The British folk singer-songwriter was known for his pastoral sound, introspective lyrics, and distinctive voice.
Often depicted as the archetypal doomed young singer-songwriter of his generation Nick Drake remains almost impossible to pin down in any such flippant way. Even nearly forty years after his death the songs of Drake find resonance with new audiences and artists not born when he was recording the three albums that appeared in his lifetime Five Leaves Left, Bryter Layter and Pink Moon.
Although these recordings sold relatively poorly on initial release such is their drawing power for those who love introverted, folk-tinged verse and melody that Nick’s songs have sound bedded adverts, featured in successful movies and been reinterpreted by a host of admirers on larger stages than he ever inhabited. The usual irony of such matters persists Drake couldn’t contemplate long tours and loathed interviews but didn’t entirely shy away from the limelight. He could be reclusive yet maintained separate circles of friends who rarely came into contact with each other but felt a bond because of their kinship with Drake himself. Subsequently, his life and music, however brief and sparse, have formed the basis for intriguing documentaries on radio and television, including fascinating retrospectives like BBC Radio 2’s broadcast Fruit Tree: The Nick Drake Story, featuring interviews with his family and various key mentors, and the BBC2 overview, A Stranger Among Us In Search of Nick Drake.
The stranger, the search, the illusion, the myth have all deepened over the years but there is no question that Nick Drake today is more popular than ever. His second album, Bryter Layter, was placed a cool first in The Guardian’s list of ‘Alternative top 100 albums ever.’ Not second, fourteenth or ninety-ninth but number one. We’ll never know whether Drake would have appreciated the attention his albums receive now but one hopes he would have sorted his personal demons out and banished them while sadly accepting that without them he may never have created his greatest work.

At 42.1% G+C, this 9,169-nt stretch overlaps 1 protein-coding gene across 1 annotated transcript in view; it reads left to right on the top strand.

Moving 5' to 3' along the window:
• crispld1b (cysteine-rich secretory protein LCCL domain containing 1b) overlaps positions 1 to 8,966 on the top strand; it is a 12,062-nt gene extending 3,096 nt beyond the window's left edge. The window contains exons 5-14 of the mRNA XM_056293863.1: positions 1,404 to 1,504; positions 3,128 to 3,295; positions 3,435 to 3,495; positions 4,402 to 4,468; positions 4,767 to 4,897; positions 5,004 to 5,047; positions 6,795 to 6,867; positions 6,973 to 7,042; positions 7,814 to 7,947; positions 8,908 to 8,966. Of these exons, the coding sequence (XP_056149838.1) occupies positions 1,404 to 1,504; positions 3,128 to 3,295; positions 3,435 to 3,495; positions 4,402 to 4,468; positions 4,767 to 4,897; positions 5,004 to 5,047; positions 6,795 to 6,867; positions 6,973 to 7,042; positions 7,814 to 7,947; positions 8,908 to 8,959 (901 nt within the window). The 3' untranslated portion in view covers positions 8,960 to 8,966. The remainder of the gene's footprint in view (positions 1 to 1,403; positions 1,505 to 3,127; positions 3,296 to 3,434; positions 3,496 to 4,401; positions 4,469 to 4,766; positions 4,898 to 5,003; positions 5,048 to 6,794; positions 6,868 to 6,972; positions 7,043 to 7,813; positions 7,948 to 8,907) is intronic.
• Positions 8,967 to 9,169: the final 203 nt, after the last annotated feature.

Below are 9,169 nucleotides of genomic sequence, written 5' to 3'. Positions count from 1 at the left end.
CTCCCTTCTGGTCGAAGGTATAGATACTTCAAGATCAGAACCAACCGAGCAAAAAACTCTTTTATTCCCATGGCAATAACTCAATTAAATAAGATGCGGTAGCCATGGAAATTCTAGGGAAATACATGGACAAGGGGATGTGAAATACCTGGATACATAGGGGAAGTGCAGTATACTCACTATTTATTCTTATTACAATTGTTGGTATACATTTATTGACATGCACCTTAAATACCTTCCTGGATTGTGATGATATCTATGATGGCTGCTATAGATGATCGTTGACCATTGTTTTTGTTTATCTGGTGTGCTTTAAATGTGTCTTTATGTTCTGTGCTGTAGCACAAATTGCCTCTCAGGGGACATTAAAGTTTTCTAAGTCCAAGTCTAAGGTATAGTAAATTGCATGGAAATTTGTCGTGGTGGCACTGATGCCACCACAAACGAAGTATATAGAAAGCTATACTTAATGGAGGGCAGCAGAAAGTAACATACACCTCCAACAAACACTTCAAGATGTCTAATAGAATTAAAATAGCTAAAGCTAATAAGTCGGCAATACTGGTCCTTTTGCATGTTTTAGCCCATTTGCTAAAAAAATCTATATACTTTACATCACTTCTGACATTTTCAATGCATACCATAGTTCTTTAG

Art is seldom so tidy. And that work was never done in total isolation: Drake worked with Chris Blackwell at Island, with the producer Joe Boyd, musicians like Richard Thompson and Danny Thompson, from Fairport Convention and pentangle respectively, with The Velvet Underground‘s John Cale and the string arranger Robert Kirby, an old college friend and anchor to his past. His songs were played in his lifetime on the radio by the likes of John Peel and Bob Harris and he did tour with the Fairport’s so plenty was packed in. If his own life was pitted by sadness and depression his art has given many a quiet, undefined pleasure. Investigation of his catalogue is respectfully recommended.